Social promotion, the national crisis, is the promotion of students to the next grade level without mastery of their current curriculum. (www.ncrel.org) “More than half of teachers surveyed in a recent poll stated that they had promoted unprepared students in the last school year, often because they see no alternative.” (www.ed.gov) If a teacher sees no option for a student other than failing or socially promoting them, the teacher generally promotes them, because it goes over easier with in society and authority. This is essentially depleting the educational standards of our country. Standards are lowered as students are continually cheated of the material necessary to independently survive in the “real” world.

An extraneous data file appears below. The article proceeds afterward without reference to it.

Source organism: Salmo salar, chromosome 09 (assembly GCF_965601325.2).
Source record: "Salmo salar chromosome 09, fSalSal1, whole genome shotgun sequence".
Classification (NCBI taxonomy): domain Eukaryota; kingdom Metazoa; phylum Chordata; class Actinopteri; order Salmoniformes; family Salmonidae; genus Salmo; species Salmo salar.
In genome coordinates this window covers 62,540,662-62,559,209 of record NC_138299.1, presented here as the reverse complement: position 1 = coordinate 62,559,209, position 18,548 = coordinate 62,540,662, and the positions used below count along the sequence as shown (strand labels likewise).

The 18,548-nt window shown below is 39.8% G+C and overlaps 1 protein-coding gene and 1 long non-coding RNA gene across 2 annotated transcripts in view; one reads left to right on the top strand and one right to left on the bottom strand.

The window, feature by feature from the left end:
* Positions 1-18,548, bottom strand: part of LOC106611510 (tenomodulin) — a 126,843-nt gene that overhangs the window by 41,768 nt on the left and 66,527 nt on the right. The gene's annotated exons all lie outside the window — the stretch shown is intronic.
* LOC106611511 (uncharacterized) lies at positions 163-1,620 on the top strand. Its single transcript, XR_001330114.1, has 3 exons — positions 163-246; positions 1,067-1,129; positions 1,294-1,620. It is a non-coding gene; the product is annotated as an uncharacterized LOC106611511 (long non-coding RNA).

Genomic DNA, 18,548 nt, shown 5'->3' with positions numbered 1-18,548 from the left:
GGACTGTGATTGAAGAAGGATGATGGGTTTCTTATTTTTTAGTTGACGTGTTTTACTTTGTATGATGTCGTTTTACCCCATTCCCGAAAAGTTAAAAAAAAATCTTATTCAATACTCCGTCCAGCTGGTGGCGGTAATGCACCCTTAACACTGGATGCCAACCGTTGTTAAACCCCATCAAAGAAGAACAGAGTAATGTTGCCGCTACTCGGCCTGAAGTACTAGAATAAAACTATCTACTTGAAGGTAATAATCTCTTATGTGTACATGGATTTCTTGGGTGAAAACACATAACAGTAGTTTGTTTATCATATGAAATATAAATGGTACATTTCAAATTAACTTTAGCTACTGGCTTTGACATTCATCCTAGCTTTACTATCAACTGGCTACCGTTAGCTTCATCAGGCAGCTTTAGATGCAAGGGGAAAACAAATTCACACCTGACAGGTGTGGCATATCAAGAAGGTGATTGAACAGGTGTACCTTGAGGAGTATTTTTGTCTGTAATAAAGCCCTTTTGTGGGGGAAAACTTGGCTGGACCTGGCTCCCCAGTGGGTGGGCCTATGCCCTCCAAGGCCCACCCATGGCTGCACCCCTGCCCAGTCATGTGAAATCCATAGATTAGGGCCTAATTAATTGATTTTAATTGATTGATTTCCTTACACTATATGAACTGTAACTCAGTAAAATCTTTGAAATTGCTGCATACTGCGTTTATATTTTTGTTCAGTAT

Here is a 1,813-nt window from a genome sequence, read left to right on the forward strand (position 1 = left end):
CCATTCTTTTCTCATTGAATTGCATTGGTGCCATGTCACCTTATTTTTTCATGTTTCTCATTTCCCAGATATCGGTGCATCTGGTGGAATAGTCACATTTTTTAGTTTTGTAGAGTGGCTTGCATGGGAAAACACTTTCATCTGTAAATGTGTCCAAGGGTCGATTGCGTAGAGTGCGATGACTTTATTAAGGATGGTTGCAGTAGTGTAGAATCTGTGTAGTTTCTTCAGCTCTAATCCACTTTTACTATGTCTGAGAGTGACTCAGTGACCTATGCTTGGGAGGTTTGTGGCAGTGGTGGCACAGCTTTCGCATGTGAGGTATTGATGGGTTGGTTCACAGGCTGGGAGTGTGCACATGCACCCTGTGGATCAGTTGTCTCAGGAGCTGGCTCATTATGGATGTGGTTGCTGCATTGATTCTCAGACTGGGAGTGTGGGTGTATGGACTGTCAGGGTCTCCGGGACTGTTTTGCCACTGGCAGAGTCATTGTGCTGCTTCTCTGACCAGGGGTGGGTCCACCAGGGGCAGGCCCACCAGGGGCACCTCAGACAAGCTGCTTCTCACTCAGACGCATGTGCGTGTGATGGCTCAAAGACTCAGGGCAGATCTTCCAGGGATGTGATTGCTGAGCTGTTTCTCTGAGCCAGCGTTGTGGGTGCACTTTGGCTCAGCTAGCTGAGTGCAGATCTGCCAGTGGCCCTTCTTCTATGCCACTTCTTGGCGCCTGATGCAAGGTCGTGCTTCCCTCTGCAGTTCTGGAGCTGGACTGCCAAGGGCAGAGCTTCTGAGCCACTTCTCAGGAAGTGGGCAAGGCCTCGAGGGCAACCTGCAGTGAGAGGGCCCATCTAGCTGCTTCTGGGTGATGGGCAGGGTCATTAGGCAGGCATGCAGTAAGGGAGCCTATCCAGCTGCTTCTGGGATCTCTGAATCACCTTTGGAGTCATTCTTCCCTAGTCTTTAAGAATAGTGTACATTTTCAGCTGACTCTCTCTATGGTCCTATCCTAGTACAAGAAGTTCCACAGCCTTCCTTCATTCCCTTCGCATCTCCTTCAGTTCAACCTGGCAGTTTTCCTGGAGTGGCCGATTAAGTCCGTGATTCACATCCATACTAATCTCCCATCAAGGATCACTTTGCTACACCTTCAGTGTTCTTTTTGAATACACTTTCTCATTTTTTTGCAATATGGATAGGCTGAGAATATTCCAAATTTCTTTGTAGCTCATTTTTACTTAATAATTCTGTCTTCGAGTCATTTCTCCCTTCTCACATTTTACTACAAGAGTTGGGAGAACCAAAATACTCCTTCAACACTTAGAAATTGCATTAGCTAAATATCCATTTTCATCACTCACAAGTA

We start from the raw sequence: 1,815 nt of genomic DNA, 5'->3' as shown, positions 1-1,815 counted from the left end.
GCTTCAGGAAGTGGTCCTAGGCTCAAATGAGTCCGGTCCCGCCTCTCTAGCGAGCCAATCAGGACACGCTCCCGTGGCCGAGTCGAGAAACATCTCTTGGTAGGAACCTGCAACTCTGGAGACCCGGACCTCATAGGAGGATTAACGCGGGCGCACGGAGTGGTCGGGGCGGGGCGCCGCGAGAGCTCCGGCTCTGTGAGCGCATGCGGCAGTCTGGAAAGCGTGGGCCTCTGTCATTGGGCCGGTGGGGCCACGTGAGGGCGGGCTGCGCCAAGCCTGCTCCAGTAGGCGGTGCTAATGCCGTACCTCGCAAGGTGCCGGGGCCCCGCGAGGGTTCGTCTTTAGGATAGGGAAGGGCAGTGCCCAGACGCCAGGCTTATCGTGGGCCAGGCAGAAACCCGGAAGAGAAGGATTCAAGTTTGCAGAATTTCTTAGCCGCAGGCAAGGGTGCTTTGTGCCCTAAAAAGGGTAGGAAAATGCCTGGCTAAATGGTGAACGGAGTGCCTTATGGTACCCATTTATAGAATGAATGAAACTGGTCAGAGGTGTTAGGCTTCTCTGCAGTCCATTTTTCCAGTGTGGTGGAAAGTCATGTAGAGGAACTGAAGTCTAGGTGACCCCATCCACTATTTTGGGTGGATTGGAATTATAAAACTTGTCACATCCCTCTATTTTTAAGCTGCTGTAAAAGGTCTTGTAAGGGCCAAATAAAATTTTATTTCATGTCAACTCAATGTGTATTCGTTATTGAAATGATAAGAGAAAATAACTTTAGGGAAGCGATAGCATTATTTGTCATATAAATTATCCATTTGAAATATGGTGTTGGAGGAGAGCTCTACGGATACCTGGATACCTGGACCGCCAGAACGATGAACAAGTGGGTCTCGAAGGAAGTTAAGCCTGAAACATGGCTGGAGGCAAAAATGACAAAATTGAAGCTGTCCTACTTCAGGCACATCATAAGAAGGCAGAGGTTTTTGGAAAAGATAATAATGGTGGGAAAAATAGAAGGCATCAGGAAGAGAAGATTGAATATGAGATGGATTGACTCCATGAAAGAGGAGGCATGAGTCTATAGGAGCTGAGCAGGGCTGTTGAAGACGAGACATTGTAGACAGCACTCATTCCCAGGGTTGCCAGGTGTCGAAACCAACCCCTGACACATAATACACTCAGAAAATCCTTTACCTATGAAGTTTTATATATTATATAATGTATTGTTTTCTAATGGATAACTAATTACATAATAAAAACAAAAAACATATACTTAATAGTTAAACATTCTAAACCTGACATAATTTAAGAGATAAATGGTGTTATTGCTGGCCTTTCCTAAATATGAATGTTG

The realization that I was cheated by social promotion finally came about my senior year of high school. As far back as I can remember I have had problems with math, but I passed every year up until I met Coach Taylor. He was a nonconformist in nearly every sense of the word. He definitely did not jump on the bandwagon of socially promoting students. I learned the hard way about the true aftermath of social promotion that year. I was held accountable for things I didn’t know. Therefore, I was fairly distraught to discover I wouldn’t be graduating with all my friends. I’d be alone in summer school and when I received my diploma in the mail. Not only was I cheated of skills, I was cheated of the excitement and memories of walking across the stage as everyone applauded. I now am still suffering for my undeserved promotion as I take remedial high school math in college.